advice on old shellacked woodwork
Hi all: I've been hanging about the Kitchens forum as I worked on a kitchen remodel in my 1907 Baltimore row house. Now it's mostly done and I'm turning my attention to other issues, notably...woodwork.
Much of the original woodwork at my house is intact and unpainted, though some of it is quite beaten up. Previous owners (I've been here about a year and a half) apparently did some work on it, but it's not entirely clear to me what exactly they did. My son and I have been gradually tackling some of the shellacked stuff that had alligatored and we have more or less successfully rejuvenated several doors and door frames by using denatured alcohol to dissolve and reconstitute the alligatored shellac.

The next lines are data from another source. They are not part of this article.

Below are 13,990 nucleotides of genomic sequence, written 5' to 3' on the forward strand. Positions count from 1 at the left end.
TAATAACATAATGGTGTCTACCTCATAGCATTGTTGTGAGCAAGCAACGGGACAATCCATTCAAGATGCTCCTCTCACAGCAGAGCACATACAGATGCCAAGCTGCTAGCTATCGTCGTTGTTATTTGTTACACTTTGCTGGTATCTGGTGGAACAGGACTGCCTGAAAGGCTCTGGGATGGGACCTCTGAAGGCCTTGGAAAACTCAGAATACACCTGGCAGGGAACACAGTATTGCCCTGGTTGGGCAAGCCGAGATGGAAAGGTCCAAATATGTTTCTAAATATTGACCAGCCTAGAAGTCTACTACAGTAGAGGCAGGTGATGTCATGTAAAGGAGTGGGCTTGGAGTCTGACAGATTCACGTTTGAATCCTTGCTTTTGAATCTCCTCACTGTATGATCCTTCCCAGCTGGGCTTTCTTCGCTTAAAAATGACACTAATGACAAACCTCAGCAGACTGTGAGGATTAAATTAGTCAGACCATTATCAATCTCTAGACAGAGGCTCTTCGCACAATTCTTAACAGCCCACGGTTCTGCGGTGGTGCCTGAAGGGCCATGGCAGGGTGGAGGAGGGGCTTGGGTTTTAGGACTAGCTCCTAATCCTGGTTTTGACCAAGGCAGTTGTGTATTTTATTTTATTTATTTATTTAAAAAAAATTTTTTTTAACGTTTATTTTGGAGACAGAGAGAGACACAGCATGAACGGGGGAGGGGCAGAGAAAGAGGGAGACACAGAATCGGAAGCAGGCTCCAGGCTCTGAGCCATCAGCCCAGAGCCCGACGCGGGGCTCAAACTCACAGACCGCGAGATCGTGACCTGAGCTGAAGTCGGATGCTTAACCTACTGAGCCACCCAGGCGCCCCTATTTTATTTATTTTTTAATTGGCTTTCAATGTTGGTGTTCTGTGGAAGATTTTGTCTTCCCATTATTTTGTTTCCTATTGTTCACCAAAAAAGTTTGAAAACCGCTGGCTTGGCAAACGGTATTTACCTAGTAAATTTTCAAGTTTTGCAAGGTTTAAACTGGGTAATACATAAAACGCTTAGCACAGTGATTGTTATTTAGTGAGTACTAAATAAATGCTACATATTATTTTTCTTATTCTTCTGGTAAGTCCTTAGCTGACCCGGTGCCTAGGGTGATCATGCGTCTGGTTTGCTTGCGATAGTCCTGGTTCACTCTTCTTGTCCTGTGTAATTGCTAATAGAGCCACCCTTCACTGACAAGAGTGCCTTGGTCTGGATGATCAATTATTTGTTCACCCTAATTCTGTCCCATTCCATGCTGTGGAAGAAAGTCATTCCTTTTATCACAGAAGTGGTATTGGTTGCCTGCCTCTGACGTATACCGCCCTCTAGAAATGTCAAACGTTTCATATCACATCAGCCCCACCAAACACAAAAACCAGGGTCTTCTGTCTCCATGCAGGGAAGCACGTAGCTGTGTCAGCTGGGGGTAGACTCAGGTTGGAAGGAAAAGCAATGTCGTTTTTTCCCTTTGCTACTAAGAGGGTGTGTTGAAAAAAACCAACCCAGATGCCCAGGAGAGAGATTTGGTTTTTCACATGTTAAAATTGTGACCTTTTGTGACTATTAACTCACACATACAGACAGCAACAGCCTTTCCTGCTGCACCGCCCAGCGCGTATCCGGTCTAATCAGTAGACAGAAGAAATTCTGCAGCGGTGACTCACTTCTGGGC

Question now is what to do about the staircase, which is a veritable patchwork of woodwork in various stages of restoration (not to mention species...some is oak, some pine). Many of the spindles have been nearly stripped of finish, apparently using alcohol on the shellac. They've left nearly bare areas, with dark rings of aged shellac in every bead and cove. The newel posts and rails however, seem to have undergone the same treatment as the doors I've done and seem fine.
I am really loathe (for budgetary reasons among others) to dismantle everything and send it out to be stripped. I am willing to live with some variablility and considerable imperfection in the finish, as I am of the philosophy that I live in an old house, not a museum. But I would like to try to even out what I've got a bit. Anyone got any suggestions?